A wave of gruesome murders is sweeping Tokyo. The only connection is a bloody X carved into the neck of each of the victims. In each case, the murderer is found near the victim and ... See full summary »
A seasoned detective is called in to rescue a politician held hostage by a lunatic. In a brief moment of uncertainty, he misses the chance for action. Leaving his job and family without ... See full summary »
A detective investigates a series of murders. A possible serial killer might be on a rampage, since they all are in the same vicinity and by the same method, but as the evidence points ... See full summary »
Takemura has no friends and no family. He's a student but he doesn't have any particular ambitions. In other words, he isn't going anywhere fast. Were all this not enough, the sorry sad ... See full summary »
Still Walking is a family drama about grown children visiting their elderly parents, which unfolds over one summer day. The aging parents have lived in the family home for decades. Their ... See full summary »
A psychic housewife and her husband become burdened with a kidnapped girl who escaped her assailant. Junko will not let her husband call the hospital or the police for purely selfish ... See full summary »
Suffering from writer's block and some curious ailments, Reiko (Nakatani Miki) moves to a countryside villa at her editor's (Nishijima Hidetoshi) beckoning to quietly work on her next novel... See full synopsis »
Koichi (Sato) and Atsumi (Ayase) are childhood friends who have become lovers. Despite this closeness when Atsumi attempts suicide Koichi is at a loss to understand the circumstances that ... See full synopsis »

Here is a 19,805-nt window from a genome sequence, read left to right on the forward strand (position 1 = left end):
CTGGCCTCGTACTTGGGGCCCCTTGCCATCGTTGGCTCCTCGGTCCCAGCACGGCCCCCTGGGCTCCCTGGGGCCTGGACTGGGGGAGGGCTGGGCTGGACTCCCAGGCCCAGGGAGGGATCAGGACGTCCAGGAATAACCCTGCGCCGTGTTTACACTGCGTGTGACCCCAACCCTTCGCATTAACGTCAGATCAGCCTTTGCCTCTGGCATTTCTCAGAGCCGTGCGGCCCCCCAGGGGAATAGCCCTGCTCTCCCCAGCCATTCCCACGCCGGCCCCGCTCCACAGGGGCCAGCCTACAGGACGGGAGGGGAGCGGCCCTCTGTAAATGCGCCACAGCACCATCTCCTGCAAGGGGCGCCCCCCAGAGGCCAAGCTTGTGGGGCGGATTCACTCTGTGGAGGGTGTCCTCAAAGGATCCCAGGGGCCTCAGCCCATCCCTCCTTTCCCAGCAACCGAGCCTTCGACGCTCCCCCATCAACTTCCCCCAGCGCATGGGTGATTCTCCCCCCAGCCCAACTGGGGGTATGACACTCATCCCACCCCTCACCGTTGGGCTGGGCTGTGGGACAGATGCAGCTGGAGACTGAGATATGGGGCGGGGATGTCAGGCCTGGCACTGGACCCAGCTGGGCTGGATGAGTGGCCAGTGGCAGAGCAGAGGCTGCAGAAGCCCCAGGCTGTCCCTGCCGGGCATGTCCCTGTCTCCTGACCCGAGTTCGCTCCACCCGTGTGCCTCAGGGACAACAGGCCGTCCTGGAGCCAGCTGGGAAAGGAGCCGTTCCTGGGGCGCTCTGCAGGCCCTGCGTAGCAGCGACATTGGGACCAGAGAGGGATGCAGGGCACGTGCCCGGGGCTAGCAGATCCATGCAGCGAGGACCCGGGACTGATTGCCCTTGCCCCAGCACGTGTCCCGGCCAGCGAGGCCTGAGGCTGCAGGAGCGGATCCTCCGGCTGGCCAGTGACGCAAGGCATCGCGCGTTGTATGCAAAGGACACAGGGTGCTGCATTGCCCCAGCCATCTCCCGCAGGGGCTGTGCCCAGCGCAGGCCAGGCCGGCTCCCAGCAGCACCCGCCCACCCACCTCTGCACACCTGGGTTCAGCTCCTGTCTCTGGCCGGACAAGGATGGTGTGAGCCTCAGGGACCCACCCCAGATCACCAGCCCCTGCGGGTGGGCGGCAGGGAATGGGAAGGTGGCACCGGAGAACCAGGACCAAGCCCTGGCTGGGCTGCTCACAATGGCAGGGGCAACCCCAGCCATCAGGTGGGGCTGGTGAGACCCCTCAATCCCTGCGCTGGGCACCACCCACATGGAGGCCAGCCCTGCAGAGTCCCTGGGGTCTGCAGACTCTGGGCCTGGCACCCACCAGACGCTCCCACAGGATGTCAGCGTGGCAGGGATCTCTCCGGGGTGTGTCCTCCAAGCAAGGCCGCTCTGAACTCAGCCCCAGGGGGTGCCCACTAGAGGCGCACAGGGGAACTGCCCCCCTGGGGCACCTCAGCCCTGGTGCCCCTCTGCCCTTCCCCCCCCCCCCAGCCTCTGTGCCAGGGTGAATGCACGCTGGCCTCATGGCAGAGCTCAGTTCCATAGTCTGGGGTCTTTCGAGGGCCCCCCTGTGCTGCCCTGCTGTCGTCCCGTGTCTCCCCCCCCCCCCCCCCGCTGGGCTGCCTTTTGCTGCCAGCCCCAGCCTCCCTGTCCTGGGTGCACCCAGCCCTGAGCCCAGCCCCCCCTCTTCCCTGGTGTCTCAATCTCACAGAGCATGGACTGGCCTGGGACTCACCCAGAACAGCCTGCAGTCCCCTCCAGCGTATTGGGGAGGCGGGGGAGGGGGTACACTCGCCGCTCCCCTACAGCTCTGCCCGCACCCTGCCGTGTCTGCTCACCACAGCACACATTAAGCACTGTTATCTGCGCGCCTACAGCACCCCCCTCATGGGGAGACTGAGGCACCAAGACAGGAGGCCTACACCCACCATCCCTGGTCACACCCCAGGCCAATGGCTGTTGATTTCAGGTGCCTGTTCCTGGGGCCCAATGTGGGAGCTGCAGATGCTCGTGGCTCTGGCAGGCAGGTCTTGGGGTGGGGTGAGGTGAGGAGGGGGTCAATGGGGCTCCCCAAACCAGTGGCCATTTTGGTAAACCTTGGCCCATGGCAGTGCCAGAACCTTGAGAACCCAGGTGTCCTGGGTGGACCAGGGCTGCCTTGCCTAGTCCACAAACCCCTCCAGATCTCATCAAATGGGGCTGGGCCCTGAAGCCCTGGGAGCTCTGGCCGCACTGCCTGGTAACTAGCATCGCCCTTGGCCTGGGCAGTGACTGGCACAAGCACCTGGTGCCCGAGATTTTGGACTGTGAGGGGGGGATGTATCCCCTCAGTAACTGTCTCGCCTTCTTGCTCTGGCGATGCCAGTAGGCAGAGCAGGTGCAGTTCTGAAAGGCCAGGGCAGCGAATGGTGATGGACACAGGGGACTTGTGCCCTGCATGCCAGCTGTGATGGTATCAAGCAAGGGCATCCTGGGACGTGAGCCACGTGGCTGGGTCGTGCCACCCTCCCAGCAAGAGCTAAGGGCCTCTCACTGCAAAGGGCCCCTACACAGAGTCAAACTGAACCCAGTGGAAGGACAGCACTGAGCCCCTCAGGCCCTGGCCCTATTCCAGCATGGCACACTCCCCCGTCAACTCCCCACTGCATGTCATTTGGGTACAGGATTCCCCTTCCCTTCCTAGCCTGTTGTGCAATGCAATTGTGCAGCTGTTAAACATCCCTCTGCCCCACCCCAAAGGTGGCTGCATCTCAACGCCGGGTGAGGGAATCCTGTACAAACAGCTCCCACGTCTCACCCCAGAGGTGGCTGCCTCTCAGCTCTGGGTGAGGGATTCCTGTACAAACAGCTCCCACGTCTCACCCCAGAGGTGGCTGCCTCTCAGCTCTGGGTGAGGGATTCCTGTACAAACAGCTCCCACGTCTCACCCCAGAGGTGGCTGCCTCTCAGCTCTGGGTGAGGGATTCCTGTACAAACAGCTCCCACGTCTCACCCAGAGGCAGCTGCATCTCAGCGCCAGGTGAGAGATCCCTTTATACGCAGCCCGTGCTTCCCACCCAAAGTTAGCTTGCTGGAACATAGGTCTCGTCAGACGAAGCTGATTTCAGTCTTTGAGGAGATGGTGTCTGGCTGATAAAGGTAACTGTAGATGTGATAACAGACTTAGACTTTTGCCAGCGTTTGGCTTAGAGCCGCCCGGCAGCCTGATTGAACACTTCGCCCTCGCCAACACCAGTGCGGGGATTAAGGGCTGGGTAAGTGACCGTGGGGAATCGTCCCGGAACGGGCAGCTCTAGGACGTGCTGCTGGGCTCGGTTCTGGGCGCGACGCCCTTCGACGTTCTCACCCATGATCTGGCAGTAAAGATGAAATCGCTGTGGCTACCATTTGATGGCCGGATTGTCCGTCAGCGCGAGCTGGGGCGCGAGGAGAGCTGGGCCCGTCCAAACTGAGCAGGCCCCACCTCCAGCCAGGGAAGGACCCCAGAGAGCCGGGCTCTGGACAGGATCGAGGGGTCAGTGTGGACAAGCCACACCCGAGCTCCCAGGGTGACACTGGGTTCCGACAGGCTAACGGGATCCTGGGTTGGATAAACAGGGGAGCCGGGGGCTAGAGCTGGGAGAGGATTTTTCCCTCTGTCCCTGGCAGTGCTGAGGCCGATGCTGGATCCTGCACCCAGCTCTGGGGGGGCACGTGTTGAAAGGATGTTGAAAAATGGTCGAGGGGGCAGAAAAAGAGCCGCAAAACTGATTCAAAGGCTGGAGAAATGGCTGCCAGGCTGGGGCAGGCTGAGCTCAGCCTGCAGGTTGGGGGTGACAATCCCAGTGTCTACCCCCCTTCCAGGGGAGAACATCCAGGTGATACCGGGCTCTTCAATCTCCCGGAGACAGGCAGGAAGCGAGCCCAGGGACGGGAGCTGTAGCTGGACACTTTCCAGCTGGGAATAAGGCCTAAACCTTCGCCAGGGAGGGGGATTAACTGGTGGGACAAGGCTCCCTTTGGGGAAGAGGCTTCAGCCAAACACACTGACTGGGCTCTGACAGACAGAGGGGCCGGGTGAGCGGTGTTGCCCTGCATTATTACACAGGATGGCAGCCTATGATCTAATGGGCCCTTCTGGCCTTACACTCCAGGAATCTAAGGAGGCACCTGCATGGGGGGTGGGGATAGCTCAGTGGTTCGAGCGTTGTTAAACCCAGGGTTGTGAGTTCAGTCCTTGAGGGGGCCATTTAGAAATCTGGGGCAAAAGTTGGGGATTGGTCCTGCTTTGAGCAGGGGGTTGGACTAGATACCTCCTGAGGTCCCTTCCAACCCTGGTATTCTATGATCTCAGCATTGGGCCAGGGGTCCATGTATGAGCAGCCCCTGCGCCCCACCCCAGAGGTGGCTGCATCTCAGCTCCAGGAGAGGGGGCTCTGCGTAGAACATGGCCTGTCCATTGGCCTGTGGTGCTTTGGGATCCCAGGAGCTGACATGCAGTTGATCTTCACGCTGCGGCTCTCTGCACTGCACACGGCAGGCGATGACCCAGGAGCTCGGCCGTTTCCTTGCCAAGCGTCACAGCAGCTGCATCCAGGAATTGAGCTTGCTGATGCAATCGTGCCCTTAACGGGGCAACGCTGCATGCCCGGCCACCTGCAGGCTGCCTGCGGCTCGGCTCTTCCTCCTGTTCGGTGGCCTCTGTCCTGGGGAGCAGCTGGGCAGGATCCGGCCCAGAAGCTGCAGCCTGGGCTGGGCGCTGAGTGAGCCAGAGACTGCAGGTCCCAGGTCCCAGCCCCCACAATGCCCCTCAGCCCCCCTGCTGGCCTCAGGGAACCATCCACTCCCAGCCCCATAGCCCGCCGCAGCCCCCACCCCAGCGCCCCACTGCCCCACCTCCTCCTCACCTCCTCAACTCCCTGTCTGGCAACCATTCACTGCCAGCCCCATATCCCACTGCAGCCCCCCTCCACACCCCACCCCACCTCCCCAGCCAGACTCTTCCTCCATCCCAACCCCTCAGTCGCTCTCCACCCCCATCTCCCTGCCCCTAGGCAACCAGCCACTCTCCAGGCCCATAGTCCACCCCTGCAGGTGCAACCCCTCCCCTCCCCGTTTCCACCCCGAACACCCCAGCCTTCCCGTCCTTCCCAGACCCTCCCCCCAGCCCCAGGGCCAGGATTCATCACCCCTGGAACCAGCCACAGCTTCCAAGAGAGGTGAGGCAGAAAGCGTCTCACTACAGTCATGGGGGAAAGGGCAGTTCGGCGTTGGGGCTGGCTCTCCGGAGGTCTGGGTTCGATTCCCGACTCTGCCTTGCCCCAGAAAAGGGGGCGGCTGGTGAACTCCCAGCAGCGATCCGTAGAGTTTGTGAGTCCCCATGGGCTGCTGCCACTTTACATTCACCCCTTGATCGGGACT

Kiyoshi Kurosawa continues to develop his expansive ability with the film medium. I do not know of any other filmmaker today who can shift so effectively and powerfully from low-budget genre films such as his J-horror 'Pulse', thrillers such as 'Cure' to his latest work 'Tokyo Sonata', a sensitive and touching examination of the modern Japanese (disfunctional) family. It deserves all the praise it gets. If you have not yet tried a Kiyoshi Kurosawa film, do so now and discover a contemporary master of cinema. If you desire understatement and enigma get hold of his works: 'Pulse', 'Charisma' and 'Barren Illusions' and his wonderful 'Bright Future', a study of youth, which has been compared to the films of Luis Bunuel. His enigmatic thriller 'Cure' rivals 'Seven' for its power. Even his made for television, short feature, 'House of Bugs' (you must excuse the title) has structural shifts that make any one interested in non-linear film-making sit up and take note. And 'Seance', another shorter feature made for television, displays an understanding of human relationships that linger long after the horror effects have faded. An understanding you can see in all his films and which he has brought to fruition in 'ToKyo Sonata'. He has used his prodigious production output (sometimes three films a year) to learn valuable lessons on how to make films that can touch you, scare you and leave you thinking long after you have finished the end credits. The only question about Kurosawa is:what will he do next?
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